Product Management Exercises – Workout Wednesday #2
November 14, 2018
November 14, 2018
Last week we started a new series of posts to help product managers take a break from the day to day to step back and complete product management exercises to keep their skills sharp. Most people find great ideas come in the morning shower because they are not focused on their problems and letting their mind wander. Take a break a spend a few minutes to complete this week’s product management exercise to keep your mind focused and hopefully pick up a trick or two to help with your product management.
Product Management Exercise – Back Seat Driving
The classic back seat driver has a great seat when telling the driver what they should have done or letting them know they missed a turn a few minutes too late. Call it a Monday morning quarterback or a back seat driver, in either case sometimes when it is not your job to do something, you approach the problem with a different lenses. This is the same reason it is good to stop and read a book, work on product management exercises or take a walk. If you stare too long at something, you start to miss the details.
With that, let’s start this week’s product management exercise:
1. Select a product you use on a normal basis. This could be software or a physical product that is part of your every day life.
2. Think about how you use the product especially the pain points the product solves for you personally.
3. Now think about what you wish the product could do that it does not do. What features is it missing to make it an even better product for you? Are there parts of the product that you find confusing or don’t use? Was it hard to ramp up and learn the product?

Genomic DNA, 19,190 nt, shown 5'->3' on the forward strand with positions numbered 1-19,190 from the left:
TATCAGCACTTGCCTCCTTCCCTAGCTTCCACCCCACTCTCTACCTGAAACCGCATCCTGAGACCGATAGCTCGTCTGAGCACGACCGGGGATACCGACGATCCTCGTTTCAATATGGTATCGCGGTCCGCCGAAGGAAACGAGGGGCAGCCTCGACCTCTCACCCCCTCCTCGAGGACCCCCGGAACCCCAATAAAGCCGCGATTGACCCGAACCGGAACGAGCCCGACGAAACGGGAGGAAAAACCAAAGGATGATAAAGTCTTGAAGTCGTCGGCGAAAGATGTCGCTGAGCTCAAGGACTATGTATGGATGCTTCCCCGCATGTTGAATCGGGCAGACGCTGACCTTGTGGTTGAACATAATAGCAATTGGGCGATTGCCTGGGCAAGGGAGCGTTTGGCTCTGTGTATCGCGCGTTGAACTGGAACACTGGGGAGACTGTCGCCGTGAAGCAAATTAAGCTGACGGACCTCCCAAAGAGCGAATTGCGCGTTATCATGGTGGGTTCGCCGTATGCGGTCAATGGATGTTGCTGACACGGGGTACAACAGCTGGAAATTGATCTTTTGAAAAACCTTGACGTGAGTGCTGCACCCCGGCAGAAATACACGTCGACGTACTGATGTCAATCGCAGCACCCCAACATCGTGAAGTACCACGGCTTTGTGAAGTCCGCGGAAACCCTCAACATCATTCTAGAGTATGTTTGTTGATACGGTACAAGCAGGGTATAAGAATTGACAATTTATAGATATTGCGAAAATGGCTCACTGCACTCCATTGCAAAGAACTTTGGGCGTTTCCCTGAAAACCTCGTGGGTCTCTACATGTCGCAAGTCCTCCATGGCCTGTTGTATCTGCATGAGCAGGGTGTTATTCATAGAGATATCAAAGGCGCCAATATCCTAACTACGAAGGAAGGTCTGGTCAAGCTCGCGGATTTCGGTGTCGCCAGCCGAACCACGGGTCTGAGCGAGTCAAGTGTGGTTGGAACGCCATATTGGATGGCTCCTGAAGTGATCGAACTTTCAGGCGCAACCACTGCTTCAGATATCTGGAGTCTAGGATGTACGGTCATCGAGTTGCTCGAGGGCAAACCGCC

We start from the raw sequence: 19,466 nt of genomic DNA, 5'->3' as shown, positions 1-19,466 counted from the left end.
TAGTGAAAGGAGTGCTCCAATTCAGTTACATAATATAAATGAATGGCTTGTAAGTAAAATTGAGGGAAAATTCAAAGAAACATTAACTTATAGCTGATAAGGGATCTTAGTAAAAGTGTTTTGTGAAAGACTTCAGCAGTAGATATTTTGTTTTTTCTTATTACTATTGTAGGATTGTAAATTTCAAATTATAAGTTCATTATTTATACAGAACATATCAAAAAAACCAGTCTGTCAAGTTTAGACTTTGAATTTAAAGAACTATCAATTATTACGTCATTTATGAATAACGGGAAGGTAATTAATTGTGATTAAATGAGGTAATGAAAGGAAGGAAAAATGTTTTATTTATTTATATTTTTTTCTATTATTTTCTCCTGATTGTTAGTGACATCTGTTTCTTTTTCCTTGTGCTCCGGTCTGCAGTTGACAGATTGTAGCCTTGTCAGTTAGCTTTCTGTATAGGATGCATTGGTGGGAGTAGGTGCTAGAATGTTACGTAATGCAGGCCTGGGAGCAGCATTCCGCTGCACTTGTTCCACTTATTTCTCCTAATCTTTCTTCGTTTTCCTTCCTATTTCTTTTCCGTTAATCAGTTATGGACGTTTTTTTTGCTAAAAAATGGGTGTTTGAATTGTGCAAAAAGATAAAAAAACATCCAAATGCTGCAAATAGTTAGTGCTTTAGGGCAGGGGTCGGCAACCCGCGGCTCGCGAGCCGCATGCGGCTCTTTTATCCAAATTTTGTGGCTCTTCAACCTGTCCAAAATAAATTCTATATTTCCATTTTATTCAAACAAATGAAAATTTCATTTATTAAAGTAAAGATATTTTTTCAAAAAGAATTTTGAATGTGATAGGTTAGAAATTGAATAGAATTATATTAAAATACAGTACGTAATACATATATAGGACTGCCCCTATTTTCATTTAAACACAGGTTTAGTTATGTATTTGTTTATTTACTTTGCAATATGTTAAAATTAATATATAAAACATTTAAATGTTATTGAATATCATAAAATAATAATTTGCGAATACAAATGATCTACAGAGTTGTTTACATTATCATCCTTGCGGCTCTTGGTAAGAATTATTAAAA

4. Pretend now that you are not only the user of this product, but the product manager of this product. Create yourself a backlog of features that you would add to make the product better to solve the pain points you experienced and make the product even better for you.
5. Once completed with writing out your feature backlog for the product, try to take a stab at prioritizing the features. Which of those would be the most important and impactful as a user but also as a business. Create a product roadmap for the product which would deliver a better product for you using your own backlog to drive it.
A large part of product management is focusing on understanding customer pain points and identifying solutions to create the best possible outcome for users interacting with the product. To do this, product managers often need to put themselves in the shoes of customers of their product to see the pain points. From there, laying out the features that are needed to solve those and prioritizing them to deliver the most impact is key to driving a successful product roadmap. This product management exercise can help you with understanding the customer perspective and how to be a customer driven product team.